Newspaper article The Evening Standard (London, England)

Radcliffe's Ready to Be the Exorcist

Newspaper article The Evening Standard (London, England)

Radcliffe's Ready to Be the Exorcist

Article excerpt


Paula has found the spirit to vanquish all of her demons By Ian Chadband THE examinations never stop for the tireless Paula Radcliffe. At the Commonwealth Games in Manchester, winning her first major track gold felt like a graduation day of sorts for the most industrious girl in the class.

Here in Munich tonight, though, she will be asked once again to resit a test which has constantly seemed too taxing for her.

Hopefully, it's not tempting fate to suggest that these days she has the look more of the garlanded prom queen than the luckless school swot.

Yet, if her old limitations resurface tonight, Radcliffe knows that two head girls of European distance running will be on hand to dominate prize-giving night once again.

Ireland's Sonia O'Sullivan is 32 and has to fit in her training around changing nappies.

Portugal's Fernanda Ribeiro is 33 and has disappeared from racing view for months.

The widespread feeling is that their time may have passed while Radcliffe's moment, at 28, has just dawned.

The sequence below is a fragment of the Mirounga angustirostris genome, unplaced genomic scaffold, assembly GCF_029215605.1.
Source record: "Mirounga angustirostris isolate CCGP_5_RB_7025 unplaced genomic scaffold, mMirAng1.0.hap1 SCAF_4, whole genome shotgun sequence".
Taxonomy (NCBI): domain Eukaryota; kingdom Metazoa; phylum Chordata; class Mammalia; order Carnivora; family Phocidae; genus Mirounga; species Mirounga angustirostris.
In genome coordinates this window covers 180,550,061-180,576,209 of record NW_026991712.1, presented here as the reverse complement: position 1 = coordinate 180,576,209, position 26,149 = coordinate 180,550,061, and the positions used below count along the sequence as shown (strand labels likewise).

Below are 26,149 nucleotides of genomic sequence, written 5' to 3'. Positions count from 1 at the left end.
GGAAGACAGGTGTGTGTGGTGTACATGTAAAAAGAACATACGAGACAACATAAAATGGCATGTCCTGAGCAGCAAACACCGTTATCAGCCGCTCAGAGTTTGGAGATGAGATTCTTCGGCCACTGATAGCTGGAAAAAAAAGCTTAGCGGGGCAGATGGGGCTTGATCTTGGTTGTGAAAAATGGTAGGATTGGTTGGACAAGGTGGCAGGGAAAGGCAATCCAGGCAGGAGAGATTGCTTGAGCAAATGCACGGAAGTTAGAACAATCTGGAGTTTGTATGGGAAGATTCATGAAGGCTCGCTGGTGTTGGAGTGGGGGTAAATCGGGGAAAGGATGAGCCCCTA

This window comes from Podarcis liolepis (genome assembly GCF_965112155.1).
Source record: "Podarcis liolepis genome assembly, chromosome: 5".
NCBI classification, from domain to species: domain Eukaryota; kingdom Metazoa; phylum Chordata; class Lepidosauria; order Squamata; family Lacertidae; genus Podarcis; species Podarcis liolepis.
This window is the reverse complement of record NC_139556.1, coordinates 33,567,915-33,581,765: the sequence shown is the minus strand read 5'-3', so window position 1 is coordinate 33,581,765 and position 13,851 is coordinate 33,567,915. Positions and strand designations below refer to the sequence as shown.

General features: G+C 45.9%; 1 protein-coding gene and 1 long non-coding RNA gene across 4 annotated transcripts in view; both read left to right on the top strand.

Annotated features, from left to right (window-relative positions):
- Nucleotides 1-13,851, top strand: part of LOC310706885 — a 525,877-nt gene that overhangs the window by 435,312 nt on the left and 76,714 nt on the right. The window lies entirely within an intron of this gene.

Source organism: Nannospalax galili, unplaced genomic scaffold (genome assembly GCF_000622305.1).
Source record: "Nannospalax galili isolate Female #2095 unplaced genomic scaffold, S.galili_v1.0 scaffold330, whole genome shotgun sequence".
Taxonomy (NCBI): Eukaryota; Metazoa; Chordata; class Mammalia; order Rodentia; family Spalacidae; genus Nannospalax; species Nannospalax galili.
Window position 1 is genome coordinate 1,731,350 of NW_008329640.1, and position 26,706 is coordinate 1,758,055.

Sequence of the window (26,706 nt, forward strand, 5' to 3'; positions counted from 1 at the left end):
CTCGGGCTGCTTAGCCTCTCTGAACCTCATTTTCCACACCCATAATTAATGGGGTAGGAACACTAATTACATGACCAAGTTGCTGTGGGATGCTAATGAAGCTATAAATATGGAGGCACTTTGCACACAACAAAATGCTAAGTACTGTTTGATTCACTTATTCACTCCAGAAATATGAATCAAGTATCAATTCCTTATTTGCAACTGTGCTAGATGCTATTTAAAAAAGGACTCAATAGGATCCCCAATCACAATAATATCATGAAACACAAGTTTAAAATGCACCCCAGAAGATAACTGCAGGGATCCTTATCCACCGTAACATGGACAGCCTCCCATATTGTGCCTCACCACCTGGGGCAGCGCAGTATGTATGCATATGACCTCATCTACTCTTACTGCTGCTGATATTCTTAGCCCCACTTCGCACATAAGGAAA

So the woman who has had to live with the sight of the back of their green vests disappearing into the distance so often at the business end of major races must know that tonight's European Championship 10,000 metres final is a watershed for her, perhaps the definitive halfhour of her track career.

The roads and the marathon await Radcliffe. After her startling debut in London in April, you will find few in the sport who do not believe that this is where her future exclusively lies.

Only the woman herself, with a stubborn, never-say-die streak which has epitomised her whole career, is adamant that she can still be a master of both.

She may be right. In Manchester nine days ago, she obliterated a Commonwealth Games 5,000m field, producing an incredible, largely solo effort just three seconds shy of the world record.

Marathon training, she said, had made her stronger, more confident.

Did it make her feel like the complete runner?

"I'm getting there," she smiled.

Munich, though, will offer a gauge of what now looks tantalisingly like world-beating track prowess.

On seven occasions over the past seven years, either O'Sullivan or Ribeiro have sprinted home ahead of her in the races that matter.

It's why yesterday when she pondered a tough, 29-strong field which includes Europe's number one this year, Romania's Mihaela Botezan, she could still not think beyond her two old tormentors.

Is this going to be exorcism, or just deja vu?

"I'll just run the way I feel, like I did in Manchester. I'll get in front be the exorcist when I feel right, surge when I feel strong, but I don't have a plan. I'll just go out there, do my own race, go with my instincts," shrugged Radcliffe.

"I'm not going to worry about getting rid of people. …

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